Clint Eastwood stares down the barrel of some cabbage in Gran Torino.
So I’m driving to see Gran Torino this past weekend and out of the radio comes Bob Dylan singing “Knockin’ on Heaven’s Door,” a dirge sung from the perspective of a dying lawman who entreats his mother to “put these guns in the ground/I can’t shoot them anymore.” It seemed fitting, as I wasn’t all that excited about the movie. Early buzz had it pegged as the final installment of the Dirty Harry series, and the trailer clip showcasing a grizzly close-up of Clint Eastwood spitting the words “Get off my lawn!” down the barrel of a rifle pointed at a gang of punks seemed to authenticate that rumor.
Not that there’s anything wrong with Dirty Harry, mind you. There’s an art to steel balls finely wrought, and over the years Eastwood has proven his balls to be steelier, and wrought more finely, than most. But really, does the world (cinematic or otherwise) need a 78-year-old tough guy coining new catch phrases on his way to checking off tasks (“1. Intimidate Asian punks with M1 rifle and racial epithets”) on some sort of Badass Bucket List?
The answer, I’m happy to report, is a big fat yes.
Gran Torino is not only not a cheap Dirty Harry swan song, it just may be the finest achievement in Eastwood’s illustrious career. And while it’s obviously way early to speculate about these sorts of things, it’s hard to imagine a better movie coming out in 2009.
Eastwood plays widower Walt Kowalski, a retired autoworker and Korean War veteran trying to hold on to some sense of decorum as his neighborhood—and his life—crumbles around him. Kowalski is beyond cantankerous and woefully racist, and when a large Hmong family moves into the house next door it appears as if he’ll play out his waning years in a ball of hate and disgust.
Eastwood’s performance, both as actor and director, is brilliant from the get-go. The opening scene is set at the funeral for Kowalski’s wife, and the growling snarl we see on his face as his granddaughter arrives with a bared, pierced midriff immediately sets the hateful tone. As Kowalski moves through his mourning period by casting epithets with wanton abandon (zipperhead, spook, swamp rat, gook, etc.)—and not just under his breath, mind you, but directed unabashedly at their recipients—he becomes unquestionably loathsome and unlikable. Eastwood has never been one to toe the line of political correctness, but this time he goes to an extreme.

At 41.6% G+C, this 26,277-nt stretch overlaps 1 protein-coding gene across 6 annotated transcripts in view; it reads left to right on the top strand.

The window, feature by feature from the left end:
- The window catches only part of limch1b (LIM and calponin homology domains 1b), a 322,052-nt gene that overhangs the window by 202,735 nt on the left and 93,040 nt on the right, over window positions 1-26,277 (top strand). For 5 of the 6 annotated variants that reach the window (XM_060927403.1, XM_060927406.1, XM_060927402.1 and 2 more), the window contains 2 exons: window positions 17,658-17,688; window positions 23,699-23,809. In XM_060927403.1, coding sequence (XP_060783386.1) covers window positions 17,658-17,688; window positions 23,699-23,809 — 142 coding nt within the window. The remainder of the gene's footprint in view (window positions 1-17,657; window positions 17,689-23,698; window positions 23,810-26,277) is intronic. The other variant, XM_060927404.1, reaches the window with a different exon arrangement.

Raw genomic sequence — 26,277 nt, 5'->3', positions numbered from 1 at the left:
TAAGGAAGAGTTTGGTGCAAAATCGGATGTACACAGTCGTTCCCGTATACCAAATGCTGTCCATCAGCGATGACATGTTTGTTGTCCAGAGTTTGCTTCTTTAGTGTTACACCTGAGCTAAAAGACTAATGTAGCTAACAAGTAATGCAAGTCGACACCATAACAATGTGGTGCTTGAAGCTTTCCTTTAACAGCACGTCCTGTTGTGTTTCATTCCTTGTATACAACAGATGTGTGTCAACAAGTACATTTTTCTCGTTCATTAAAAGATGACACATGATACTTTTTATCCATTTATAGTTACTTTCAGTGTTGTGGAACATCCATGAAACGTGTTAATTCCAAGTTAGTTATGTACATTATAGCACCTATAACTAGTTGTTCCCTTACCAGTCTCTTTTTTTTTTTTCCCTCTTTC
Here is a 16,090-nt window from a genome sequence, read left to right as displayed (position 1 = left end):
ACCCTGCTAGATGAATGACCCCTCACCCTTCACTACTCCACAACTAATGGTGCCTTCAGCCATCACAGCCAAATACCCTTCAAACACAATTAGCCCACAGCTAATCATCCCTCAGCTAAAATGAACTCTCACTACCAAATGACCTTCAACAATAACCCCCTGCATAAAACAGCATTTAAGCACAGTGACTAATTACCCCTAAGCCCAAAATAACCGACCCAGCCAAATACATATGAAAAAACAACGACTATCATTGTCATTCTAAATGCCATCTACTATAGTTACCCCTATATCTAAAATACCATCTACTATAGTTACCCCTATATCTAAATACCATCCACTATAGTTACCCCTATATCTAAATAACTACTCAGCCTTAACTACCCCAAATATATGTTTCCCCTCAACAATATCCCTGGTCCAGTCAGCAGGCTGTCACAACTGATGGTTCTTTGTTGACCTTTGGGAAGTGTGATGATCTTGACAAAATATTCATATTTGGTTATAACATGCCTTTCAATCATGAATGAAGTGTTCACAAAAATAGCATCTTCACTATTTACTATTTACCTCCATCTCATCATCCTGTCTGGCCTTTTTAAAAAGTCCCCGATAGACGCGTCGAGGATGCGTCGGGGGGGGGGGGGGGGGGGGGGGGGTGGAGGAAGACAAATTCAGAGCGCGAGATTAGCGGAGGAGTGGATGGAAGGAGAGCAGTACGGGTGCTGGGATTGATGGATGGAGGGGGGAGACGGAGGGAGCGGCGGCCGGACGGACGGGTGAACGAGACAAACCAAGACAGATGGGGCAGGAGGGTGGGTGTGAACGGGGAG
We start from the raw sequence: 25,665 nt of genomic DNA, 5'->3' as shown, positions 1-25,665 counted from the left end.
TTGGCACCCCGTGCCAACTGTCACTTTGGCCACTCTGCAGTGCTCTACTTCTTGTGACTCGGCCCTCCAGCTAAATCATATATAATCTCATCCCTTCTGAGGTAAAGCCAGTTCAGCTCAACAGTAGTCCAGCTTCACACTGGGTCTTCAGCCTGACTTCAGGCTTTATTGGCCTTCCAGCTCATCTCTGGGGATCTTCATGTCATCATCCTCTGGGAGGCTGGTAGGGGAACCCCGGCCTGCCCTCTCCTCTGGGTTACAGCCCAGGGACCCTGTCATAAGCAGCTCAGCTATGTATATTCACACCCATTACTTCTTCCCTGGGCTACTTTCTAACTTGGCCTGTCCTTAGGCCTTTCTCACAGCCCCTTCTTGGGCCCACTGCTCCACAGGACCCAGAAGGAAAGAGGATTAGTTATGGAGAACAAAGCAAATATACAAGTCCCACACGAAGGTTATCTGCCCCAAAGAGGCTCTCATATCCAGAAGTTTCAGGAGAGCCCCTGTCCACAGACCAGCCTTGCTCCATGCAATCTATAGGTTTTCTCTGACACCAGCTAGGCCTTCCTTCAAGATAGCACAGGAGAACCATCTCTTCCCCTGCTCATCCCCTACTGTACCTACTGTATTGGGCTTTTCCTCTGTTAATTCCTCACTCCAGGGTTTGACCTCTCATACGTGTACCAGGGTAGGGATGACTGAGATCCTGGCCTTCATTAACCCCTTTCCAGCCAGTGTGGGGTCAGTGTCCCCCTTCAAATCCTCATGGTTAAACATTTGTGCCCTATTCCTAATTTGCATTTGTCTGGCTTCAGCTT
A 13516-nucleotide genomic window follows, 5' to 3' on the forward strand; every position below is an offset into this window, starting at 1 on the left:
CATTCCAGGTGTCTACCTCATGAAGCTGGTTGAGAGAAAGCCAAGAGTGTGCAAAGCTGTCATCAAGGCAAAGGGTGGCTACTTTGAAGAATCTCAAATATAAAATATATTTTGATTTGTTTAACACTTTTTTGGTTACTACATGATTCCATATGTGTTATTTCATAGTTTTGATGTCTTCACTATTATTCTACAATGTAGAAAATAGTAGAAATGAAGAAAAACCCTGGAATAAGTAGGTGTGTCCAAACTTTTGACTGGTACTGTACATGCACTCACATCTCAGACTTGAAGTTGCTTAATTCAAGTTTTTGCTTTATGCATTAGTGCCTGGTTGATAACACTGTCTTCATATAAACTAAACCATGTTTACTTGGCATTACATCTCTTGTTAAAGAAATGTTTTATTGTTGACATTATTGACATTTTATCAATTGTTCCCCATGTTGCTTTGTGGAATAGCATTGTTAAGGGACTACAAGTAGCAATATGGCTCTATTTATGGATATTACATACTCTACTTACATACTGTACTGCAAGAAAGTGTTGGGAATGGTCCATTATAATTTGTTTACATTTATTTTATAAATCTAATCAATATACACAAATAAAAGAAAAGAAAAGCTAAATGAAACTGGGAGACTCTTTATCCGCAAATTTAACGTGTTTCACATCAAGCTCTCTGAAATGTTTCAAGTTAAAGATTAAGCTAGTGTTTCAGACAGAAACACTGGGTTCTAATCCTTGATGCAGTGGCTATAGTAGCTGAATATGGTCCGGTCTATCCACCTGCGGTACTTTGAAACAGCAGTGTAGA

As the plot advances by sucking Kowalski slowly into the lives of his Hmong neighbors, though, the genius of positioning his unapologetic early racism becomes clear. He never really backs off the hurtful monikers, but Eastwood shades his delivery in such a sublime manner that the words are transformed into endearments, made all the stronger by their dark origins. So when Kowalski cracks a line like “Jesus, Joseph and Mary, these Hmong broads are like badgers” after a particularly stout demonstration of the neighbor women’s willpower, it comes off as not only funny as hell but also a deep and genuine expression of well-earned admiration.
Eastwood and his casting director discovered a serious lack of Hmong actors in the ranks of the Screen Actors Guild, so they mined Hmong communities in strongholds like Fresno, Calif., St. Paul, Minn., and Warren, Mich., for would-be actors. The result is stunning, as the performances are fantastic despite only one of the main players having any sort of acting background.
First-time screenwriter Nick Shenck penned the script, though if there’s any water behind his ears it’s hardly evident. Some of the plot mechanisms seem a bit too easy as they play out—a lesson about Hmong culture given to Kowalski by one of the young women, for example, or the scene in which Kowalski teaches a Hmong youth to “man up” by embracing bravado insults himself—but in each of these instances the subsequent scenes pay off so well that any artifice is quickly forgotten.
It’s interesting to note that Gran Torino is the first major film to take advantage of a new incentive program in Michigan designed to attract filmmakers. The car of the title remains an icon throughout the movie, but it may be that this flick is the best thing to come out of our nation’s automobile manufacturing center in quite some time.
Thinking back on the expectations I had of this movie, framed by Dylan’s lyrics, I realize that the irony now lies in how prominently the sentiment expressed in the song plays out in Gran Torino’s masterful finale. I suspect Dirty Harry wouldn’t be a fan of the ending, but it absolutely blew me away. And you can count me as one punk who feels mighty lucky for it.